Some real estate theft won’t land you in jail

A look at adverse possession, prescriptive easements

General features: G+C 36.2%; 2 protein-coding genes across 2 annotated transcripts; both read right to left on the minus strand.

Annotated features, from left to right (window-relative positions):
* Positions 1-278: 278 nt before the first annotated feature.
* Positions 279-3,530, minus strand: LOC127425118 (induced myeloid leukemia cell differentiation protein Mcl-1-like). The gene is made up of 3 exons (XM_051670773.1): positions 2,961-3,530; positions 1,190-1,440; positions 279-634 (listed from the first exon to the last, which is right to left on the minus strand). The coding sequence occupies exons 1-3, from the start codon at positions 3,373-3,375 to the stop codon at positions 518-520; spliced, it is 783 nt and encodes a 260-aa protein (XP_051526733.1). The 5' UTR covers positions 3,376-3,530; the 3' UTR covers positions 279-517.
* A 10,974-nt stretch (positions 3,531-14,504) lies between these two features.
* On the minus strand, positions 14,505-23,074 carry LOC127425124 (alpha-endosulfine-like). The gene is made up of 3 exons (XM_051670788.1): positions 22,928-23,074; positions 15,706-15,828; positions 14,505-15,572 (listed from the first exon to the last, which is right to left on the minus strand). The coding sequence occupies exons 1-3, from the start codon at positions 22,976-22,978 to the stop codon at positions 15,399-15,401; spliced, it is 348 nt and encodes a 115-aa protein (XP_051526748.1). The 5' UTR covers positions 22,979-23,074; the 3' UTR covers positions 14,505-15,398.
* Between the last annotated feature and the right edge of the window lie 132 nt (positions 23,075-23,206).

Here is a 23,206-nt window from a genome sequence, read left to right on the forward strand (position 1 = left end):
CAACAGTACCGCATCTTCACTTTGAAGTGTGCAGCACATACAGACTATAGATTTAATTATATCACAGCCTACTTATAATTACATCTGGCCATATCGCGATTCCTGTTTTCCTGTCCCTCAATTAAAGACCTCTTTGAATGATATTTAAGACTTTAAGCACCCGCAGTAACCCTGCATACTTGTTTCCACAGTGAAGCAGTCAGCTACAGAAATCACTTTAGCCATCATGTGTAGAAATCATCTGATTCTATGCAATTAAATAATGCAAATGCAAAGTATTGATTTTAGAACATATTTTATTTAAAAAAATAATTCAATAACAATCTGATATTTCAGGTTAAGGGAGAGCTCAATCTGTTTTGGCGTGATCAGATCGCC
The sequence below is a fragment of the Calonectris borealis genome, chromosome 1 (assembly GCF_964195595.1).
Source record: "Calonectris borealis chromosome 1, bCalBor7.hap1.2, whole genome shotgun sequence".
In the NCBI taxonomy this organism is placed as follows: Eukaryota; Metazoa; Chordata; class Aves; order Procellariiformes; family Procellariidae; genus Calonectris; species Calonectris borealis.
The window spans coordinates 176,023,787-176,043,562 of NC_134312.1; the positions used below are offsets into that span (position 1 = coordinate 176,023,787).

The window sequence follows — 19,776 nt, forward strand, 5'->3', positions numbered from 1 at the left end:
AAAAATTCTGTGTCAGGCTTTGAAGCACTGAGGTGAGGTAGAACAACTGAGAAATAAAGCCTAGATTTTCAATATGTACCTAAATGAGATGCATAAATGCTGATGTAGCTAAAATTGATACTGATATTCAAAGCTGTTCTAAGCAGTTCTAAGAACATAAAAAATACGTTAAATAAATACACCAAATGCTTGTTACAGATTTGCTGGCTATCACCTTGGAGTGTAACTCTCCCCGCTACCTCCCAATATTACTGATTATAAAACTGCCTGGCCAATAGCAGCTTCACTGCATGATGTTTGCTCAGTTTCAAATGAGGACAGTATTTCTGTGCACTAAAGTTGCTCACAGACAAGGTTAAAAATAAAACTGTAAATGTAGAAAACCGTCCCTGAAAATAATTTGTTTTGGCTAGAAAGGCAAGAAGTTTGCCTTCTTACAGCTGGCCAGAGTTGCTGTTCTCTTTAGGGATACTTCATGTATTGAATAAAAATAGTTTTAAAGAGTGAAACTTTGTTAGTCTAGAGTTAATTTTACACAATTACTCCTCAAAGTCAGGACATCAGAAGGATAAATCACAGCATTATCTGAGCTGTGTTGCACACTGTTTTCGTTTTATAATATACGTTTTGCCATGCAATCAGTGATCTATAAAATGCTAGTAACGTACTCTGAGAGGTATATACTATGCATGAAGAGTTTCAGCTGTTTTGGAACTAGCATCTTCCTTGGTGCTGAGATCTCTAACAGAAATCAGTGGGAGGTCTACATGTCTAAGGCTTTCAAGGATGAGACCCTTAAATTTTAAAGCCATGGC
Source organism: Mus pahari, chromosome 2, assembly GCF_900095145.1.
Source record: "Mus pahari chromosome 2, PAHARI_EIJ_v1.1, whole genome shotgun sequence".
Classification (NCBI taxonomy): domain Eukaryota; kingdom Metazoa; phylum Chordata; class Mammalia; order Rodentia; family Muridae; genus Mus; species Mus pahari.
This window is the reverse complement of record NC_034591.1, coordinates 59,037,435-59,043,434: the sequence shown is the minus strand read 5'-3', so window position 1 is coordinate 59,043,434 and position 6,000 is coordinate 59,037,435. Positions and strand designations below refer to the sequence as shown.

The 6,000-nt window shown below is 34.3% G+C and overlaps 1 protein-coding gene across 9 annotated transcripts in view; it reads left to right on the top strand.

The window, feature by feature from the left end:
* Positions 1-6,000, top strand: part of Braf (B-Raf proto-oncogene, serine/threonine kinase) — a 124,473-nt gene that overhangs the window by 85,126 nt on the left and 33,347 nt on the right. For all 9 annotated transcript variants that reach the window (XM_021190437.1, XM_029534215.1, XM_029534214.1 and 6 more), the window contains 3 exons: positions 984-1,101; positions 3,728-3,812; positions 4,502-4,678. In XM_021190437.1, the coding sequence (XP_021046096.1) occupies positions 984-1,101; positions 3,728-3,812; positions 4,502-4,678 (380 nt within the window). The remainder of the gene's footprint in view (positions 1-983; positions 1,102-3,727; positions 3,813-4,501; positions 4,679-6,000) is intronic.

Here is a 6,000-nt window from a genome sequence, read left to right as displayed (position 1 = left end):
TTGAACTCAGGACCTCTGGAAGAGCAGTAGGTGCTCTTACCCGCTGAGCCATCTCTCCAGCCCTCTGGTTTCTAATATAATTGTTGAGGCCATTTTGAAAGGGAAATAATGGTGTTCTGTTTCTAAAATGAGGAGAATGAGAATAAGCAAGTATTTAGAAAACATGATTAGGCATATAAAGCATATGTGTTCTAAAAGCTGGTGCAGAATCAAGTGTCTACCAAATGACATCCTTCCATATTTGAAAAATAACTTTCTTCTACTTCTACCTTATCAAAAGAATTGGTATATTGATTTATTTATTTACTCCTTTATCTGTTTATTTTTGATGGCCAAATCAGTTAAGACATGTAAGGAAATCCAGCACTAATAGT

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Quite some time ago, I received a very nasty letter from a lady who moved into a vacant house near Fresno, Calif. She reported she lived there almost three years before being evicted by the mortgage lender foreclosing on the property. "Why don't you warn readers about the risks of 'squatter's rights' and spending money to fix up vacant property?" she chastised me. Unfortunately, that woman was uninformed about the state law of adverse possession (formerly called "squatter's rights"). Every state has some version of this common law doctrine, which encourages use and payment of property taxes on vacant property. Purchase Bob Bruss reports online. Most states adopted English common law in the 1800s and early 1900s (except Louisiana, which chose the French Napoleonic Code). Common law includes the law of adverse possession, which allows a "squatter" to claim title after occupying a property and paying the property taxes for a specified number of years. The details of each state's adver...